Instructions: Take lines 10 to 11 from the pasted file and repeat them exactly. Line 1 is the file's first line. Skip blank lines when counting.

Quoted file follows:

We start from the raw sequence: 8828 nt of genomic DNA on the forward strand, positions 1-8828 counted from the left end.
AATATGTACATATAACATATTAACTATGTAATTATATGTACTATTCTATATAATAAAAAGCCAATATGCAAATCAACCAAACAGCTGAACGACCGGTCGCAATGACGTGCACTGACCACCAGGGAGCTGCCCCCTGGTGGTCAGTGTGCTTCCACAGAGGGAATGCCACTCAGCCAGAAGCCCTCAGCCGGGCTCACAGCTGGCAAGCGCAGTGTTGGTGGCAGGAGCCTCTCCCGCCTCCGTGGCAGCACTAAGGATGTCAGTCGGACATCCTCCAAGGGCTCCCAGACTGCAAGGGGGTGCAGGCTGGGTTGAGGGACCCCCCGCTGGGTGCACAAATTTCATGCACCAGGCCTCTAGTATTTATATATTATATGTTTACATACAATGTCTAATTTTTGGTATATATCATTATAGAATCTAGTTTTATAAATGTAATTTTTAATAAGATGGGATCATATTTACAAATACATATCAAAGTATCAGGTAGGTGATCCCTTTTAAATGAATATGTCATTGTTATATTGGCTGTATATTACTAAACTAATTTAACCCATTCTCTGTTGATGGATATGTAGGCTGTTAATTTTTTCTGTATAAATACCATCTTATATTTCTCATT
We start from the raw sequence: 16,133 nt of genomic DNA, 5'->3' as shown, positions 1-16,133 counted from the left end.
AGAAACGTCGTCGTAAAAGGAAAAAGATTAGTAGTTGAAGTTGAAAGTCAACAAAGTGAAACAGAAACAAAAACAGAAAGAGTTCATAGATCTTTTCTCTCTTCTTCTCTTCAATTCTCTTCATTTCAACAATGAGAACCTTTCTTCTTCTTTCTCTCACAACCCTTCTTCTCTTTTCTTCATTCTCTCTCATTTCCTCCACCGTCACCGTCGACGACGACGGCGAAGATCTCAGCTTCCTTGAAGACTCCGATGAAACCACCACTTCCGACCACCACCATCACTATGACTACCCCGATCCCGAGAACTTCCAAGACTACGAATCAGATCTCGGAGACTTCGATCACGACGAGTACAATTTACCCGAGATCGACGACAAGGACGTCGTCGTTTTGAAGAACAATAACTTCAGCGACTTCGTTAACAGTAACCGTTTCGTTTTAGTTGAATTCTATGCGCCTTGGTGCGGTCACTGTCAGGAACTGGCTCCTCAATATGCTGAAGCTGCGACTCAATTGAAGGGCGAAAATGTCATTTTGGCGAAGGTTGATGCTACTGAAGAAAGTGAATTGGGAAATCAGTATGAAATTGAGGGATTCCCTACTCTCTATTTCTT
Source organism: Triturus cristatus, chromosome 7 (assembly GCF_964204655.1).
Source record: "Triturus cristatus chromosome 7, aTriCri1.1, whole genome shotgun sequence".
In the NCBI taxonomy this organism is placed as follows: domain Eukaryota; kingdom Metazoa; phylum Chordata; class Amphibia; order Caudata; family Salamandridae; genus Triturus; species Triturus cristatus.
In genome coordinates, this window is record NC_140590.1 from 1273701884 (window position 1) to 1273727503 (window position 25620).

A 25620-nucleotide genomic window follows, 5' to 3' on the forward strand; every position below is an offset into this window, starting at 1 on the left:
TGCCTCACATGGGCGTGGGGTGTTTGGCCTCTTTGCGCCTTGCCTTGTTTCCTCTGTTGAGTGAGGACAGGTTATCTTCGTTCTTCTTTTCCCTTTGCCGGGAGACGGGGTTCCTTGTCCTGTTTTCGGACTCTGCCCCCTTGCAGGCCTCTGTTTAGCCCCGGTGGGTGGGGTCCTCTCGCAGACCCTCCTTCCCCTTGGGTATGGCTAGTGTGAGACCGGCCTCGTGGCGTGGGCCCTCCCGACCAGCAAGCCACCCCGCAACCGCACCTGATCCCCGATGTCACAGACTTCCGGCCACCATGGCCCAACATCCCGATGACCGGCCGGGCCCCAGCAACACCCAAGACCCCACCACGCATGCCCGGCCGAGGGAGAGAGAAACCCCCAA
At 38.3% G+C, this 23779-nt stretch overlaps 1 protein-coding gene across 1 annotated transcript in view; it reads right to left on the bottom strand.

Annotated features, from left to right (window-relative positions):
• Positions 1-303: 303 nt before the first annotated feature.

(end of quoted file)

TGCCTCACATGGGCGTGGGGTGTTTGGCCTCTTTGCGCCTTGCCTTGTTTCCTCTGTTGAGTGAGGACAGGTTATCTTCGTTCTTCTTTTCCCTTTGCCGGGAGACGGGGTTCCTTGTCCTGTTTTCGGACTCTGCCCCCTTGCAGGCCTCTGTTTAGCCCCGGTGGGTGGGGTCCTCTCGCAGACCCTCCTTCCCCTTGGGTATGGCTAGTGTGAGACCGGCCTCGTGGCGTGGGCCCTCCCGACCAGCAAGCCACCCCGCAACCGCACCTGATCCCCGATGTCACAGACTTCCGGCCACCATGGCCCAACATCCCGATGACCGGCCGGGCCCCAGCAACACCCAAGACCCCACCACGCATGCCCGGCCGAGGGAGAGAGAAACCCCCAA
At 38.3% G+C, this 23779-nt stretch overlaps 1 protein-coding gene across 1 annotated transcript in view; it reads right to left on the bottom strand.